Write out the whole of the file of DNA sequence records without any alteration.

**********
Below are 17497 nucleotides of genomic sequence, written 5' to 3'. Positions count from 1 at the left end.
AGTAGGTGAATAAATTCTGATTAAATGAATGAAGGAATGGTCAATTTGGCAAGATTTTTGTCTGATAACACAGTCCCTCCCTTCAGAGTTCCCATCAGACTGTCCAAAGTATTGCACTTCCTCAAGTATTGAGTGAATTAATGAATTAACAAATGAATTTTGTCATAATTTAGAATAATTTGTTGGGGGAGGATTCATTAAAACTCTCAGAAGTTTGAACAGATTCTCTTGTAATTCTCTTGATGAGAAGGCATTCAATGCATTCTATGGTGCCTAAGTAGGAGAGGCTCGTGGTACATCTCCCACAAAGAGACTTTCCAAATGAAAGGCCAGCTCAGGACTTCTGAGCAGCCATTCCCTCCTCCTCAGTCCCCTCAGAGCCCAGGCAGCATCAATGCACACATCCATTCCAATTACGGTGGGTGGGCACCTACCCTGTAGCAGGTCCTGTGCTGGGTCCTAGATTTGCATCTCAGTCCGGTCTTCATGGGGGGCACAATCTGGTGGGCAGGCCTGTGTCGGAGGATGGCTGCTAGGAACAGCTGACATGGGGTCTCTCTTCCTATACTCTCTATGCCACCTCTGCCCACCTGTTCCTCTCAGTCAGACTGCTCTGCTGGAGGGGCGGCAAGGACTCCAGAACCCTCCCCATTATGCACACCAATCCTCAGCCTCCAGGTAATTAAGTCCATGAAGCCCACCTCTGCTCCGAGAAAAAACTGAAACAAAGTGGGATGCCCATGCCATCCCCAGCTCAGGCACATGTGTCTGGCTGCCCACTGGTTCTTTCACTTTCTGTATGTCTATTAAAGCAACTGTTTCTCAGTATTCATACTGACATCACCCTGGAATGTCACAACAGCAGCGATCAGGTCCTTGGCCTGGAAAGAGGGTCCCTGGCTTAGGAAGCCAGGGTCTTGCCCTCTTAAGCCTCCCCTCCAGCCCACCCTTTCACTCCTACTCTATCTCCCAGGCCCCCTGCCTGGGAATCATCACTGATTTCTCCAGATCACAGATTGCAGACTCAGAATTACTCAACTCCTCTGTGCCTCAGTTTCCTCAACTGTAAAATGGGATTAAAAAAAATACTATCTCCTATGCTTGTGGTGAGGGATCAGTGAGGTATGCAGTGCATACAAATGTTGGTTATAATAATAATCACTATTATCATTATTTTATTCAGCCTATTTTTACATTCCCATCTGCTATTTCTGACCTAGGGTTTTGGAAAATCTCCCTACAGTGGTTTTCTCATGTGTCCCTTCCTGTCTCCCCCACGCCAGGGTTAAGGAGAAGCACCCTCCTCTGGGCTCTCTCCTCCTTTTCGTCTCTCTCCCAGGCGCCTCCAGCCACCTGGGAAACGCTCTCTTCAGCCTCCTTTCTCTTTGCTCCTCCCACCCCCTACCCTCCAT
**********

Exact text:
Below are 17497 nucleotides of genomic sequence, written 5' to 3'. Positions count from 1 at the left end.
AGTAGGTGAATAAATTCTGATTAAATGAATGAAGGAATGGTCAATTTGGCAAGATTTTTGTCTGATAACACAGTCCCTCCCTTCAGAGTTCCCATCAGACTGTCCAAAGTATTGCACTTCCTCAAGTATTGAGTGAATTAATGAATTAACAAATGAATTTTGTCATAATTTAGAATAATTTGTTGGGGGAGGATTCATTAAAACTCTCAGAAGTTTGAACAGATTCTCTTGTAATTCTCTTGATGAGAAGGCATTCAATGCATTCTATGGTGCCTAAGTAGGAGAGGCTCGTGGTACATCTCCCACAAAGAGACTTTCCAAATGAAAGGCCAGCTCAGGACTTCTGAGCAGCCATTCCCTCCTCCTCAGTCCCCTCAGAGCCCAGGCAGCATCAATGCACACATCCATTCCAATTACGGTGGGTGGGCACCTACCCTGTAGCAGGTCCTGTGCTGGGTCCTAGATTTGCATCTCAGTCCGGTCTTCATGGGGGGCACAATCTGGTGGGCAGGCCTGTGTCGGAGGATGGCTGCTAGGAACAGCTGACATGGGGTCTCTCTTCCTATACTCTCTATGCCACCTCTGCCCACCTGTTCCTCTCAGTCAGACTGCTCTGCTGGAGGGGCGGCAAGGACTCCAGAACCCTCCCCATTATGCACACCAATCCTCAGCCTCCAGGTAATTAAGTCCATGAAGCCCACCTCTGCTCCGAGAAAAAACTGAAACAAAGTGGGATGCCCATGCCATCCCCAGCTCAGGCACATGTGTCTGGCTGCCCACTGGTTCTTTCACTTTCTGTATGTCTATTAAAGCAACTGTTTCTCAGTATTCATACTGACATCACCCTGGAATGTCACAACAGCAGCGATCAGGTCCTTGGCCTGGAAAGAGGGTCCCTGGCTTAGGAAGCCAGGGTCTTGCCCTCTTAAGCCTCCCCTCCAGCCCACCCTTTCACTCCTACTCTATCTCCCAGGCCCCCTGCCTGGGAATCATCACTGATTTCTCCAGATCACAGATTGCAGACTCAGAATTACTCAACTCCTCTGTGCCTCAGTTTCCTCAACTGTAAAATGGGATTAAAAAAAATACTATCTCCTATGCTTGTGGTGAGGGATCAGTGAGGTATGCAGTGCATACAAATGTTGGTTATAATAATAATCACTATTATCATTATTTTATTCAGCCTATTTTTACATTCCCATCTGCTATTTCTGACCTAGGGTTTTGGAAAATCTCCCTACAGTGGTTTTCTCATGTGTCCCTTCCTGTCTCCCCCACGCCAGGGTTAAGGAGAAGCACCCTCCTCTGGGCTCTCTCCTCCTTTTCGTCTCTCTCCCAGGCGCCTCCAGCCACCTGGGAAACGCTCTCTTCAGCCTCCTTTCTCTTTGCTCCTCCCACCCCCTACCCTCCAT